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Povich Center

Povich Center Announces Sports and Politics Poll Collaboration With Washington Post, UMD Center for Democracy and Civic Engagement

Povich Center

COLLEGE PARK — The Shirley Povich Center for Sports Journalism at the University of Maryland Philip Merrill College of Journalism on Wednesday announced it will conduct as many as two sports and politics polls per year in collaboration with The Washington Post and the UMD Center for Democracy and Civic Engagement.

The first batch of findings from the first Povich Center-CDCE-Washington Post poll were published by The Post on March 31. The poll, which was conducted online March 12-18 using a random national sample of 1,500 adults, explored the public’s likelihood of returning to a live sporting event in a post-COVID-19 world. It also included questions about youth sports, the findings from which were published by The Post on April 2.

The third Post story on findings from the first poll explored how Americans feel about the national anthem being played at sporting events, and was published May 21.

Merrill College's student-powered Capital News Service also published a story and graphics about the findings on April 6.

"We're pleased to join our partners for the first Povich Center-CDCE-Washington Post poll,” said Povich Center Director Mark Hyman, the inaugural George Solomon Chair in Sports Journalism at Merrill College. “The poll is an exceptional learning opportunity for our students. They'll participate in writing questions and will use poll results in research and reporting. The poll also underscores the Povich Center's role as a national leader in conversation of sports, politics, race, gender and equity."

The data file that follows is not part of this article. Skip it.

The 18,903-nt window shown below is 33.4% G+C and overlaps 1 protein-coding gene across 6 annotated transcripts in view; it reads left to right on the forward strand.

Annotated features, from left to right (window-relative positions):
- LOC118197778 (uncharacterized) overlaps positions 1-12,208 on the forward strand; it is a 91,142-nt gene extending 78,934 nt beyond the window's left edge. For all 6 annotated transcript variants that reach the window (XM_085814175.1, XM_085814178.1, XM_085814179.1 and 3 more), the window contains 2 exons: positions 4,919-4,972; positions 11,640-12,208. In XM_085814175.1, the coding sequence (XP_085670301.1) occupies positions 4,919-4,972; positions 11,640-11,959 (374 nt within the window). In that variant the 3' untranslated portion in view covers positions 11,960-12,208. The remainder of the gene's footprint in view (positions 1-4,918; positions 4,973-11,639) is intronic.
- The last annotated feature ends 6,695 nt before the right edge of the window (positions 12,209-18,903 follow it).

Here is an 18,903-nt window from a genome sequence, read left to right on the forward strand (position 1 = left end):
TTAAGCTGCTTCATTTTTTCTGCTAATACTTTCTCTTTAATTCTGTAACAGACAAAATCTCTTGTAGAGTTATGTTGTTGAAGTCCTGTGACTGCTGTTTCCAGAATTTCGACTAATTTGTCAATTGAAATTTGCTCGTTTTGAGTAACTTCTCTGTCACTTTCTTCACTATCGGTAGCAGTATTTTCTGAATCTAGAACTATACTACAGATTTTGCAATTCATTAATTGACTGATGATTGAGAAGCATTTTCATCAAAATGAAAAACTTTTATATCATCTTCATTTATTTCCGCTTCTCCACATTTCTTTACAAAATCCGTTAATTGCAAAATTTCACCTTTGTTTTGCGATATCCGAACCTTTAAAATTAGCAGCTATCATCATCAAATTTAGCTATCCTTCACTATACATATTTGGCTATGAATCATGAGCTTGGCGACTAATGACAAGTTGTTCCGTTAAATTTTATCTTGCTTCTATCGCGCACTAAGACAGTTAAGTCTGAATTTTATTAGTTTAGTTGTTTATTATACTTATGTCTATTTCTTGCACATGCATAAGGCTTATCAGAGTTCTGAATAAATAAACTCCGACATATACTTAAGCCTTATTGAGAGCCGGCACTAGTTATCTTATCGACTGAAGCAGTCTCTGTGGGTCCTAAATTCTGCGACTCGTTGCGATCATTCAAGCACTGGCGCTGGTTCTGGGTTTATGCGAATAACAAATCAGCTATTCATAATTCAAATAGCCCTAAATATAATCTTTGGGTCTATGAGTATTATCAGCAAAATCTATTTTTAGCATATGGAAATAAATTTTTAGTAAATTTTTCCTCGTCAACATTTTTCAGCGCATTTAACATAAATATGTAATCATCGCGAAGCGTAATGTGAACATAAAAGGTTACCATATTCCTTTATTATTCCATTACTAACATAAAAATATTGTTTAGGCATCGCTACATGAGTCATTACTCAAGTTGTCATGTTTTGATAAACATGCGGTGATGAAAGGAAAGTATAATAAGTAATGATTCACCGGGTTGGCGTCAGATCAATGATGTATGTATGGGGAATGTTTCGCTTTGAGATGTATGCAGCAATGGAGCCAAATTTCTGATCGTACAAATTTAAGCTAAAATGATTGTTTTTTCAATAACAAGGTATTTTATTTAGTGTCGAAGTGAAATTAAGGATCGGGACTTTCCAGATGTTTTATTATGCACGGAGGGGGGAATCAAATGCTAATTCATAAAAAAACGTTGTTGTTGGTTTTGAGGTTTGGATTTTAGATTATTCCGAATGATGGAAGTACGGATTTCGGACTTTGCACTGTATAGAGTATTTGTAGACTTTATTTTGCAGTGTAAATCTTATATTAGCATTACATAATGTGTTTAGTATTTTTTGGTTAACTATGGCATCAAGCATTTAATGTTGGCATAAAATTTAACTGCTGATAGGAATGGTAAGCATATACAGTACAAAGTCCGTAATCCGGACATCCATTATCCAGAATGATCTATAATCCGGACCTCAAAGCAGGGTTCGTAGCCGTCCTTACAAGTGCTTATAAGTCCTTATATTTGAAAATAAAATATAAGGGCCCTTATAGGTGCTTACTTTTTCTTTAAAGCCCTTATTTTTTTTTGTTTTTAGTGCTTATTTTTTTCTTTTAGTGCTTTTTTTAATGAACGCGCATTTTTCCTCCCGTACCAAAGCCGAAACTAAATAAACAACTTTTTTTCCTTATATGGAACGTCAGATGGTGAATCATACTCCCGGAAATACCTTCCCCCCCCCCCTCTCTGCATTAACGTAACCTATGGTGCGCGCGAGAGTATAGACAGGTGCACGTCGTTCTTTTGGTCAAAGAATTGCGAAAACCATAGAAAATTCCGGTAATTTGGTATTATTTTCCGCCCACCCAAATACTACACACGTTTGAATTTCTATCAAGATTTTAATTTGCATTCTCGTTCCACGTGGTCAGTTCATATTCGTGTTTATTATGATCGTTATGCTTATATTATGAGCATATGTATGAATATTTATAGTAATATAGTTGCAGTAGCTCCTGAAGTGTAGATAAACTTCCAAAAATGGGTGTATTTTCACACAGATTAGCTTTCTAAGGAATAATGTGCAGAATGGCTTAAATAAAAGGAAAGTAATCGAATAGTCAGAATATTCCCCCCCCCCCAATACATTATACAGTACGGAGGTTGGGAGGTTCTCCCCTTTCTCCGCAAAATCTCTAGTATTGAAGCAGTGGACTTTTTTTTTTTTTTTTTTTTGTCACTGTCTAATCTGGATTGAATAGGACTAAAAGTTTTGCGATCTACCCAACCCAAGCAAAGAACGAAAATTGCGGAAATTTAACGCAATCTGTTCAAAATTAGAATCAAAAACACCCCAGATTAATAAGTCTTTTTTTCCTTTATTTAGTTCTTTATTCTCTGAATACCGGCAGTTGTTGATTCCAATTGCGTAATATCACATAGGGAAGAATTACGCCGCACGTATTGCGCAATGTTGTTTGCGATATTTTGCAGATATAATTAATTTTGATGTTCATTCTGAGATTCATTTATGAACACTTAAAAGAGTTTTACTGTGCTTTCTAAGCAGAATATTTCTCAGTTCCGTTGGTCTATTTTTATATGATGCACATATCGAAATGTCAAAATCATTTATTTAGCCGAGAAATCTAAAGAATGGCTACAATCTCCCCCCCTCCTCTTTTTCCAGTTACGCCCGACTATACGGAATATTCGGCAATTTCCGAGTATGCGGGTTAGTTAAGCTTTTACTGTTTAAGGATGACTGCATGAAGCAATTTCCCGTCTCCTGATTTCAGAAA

The poll found that 42% of Americans say they would be comfortable attending a sporting event in person right now and 69% don’t expect sports to safely return to full fan attendance until mid-fall or later. 

Results also show 40% of Americans who have been to live sporting events since 2018 miss attending them “a lot” while another 47% miss going “a little” and 14% don’t miss going at all. Meanwhile, 76% of all respondents said if sports leagues allow fans to attend events this spring, they should be required to wear masks — but the results were split along political party lines. 

"The poll reveals the uncertainty that fans feel about returning to live sports,” Hyman said. “While most say facemasks should be required at sports events this spring, that would be a major enforcement challenge for teams and leagues."

Results also showed an impact on sports at the youth level. Six in 10 parents of young athletes said the disruptions have had a negative impact on their children’s emotional well-being, The Post reported Friday.

The Shirley Povich Center for Sports Journalism prepares students to be innovators and leaders in all facets of sports media. The center's unique, experiential curriculum and public programs elevate and amplify discussion of race, gender, politics and the world — just as Shirley Povich did each morning in The Washington Post.

To serve that mission, the Povich Center will use the poll to support its students in a variety of ways. It will provide troves of proprietary data for student reporting projects, students will help choose poll subjects, and the center will host panels and discussions based on the poll results.

“The Post is thrilled to collaborate with the Povich Center and CDCE on surveys exploring the connection between sports, politics and cultural issues,” said Scott Clement, The Washington Post’s polling director. “The first survey’s findings illustrate how the partisan split in concern about the coronavirus has shaped Americans’ views on returning to live sporting events."

For more information, contact:
Kaitlyn Wilson

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